About six months into his time at Wilkes Barre, Lazer realized he wanted out of the system entirely. He moved back to Brooklyn and worked at a restaurant while he studied for his High School Equivalency Test (HISET). But the 70 hour work weeks made it almost impossible for him to prepare to take the test. Since getting an education was his top priority, Lazer began to consider other options. 

Without even a basic secular education and extremely limited contact with the rest of the world, those who attended yeshivas typically have few job opportunities outside of the community.  But, in Lazer’s case, he was able to reach out to his secular grandparents who invited him to come and live with them in California.

Once he reached California, the first big step for Lazer was taking his HISET. Because he had received such a minimal education, passing the test seemed almost impossible. Lazer spent long hours in the library studying to take his test.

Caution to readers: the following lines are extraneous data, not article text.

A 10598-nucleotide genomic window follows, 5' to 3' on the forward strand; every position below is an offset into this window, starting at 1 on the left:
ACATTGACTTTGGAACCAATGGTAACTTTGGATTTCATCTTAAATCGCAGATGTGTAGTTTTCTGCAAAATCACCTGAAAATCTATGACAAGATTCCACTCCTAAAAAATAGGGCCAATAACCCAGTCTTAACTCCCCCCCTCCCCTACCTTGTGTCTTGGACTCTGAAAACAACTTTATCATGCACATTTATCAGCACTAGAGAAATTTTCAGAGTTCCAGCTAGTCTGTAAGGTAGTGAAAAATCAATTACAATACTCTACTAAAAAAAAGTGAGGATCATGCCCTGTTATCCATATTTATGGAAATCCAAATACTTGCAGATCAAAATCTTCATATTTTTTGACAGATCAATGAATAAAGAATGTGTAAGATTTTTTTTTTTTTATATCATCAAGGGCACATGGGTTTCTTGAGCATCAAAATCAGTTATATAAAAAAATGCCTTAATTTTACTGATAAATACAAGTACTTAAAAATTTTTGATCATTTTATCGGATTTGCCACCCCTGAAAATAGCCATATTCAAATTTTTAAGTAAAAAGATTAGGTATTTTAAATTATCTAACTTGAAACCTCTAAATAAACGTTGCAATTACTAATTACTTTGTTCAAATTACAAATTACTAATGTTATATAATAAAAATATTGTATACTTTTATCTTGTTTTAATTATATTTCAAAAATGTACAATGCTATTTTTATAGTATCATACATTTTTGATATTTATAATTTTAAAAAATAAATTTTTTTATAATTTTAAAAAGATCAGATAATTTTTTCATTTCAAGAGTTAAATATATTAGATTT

After obtaining his HISET, Lazer went on to a community college, where he explored his interests and took remedial classes to fill in the significant gaps in his education. He found he had an affinity for science, something he probably never would have discovered if he hadn’t left the community. 

“We shouldn’t have to leave the community to get an education. It’s ironic, because what the community is doing to keep people in the community is actually making people leave. If they opened it up and said, normalize college, normalize trade school, normalize doing anything other than becoming a rabbi, or teacher, I think the community would retain a lot more of the people that are leaving.”

Not only was Lazer acquiring new knowledge, he was also shedding some of the old ideas he’d learned from the Chabad school system. One of the most difficult things for Lazer to unlearn was the dismissive attitude towards non-Jews that was taught in yeshivas.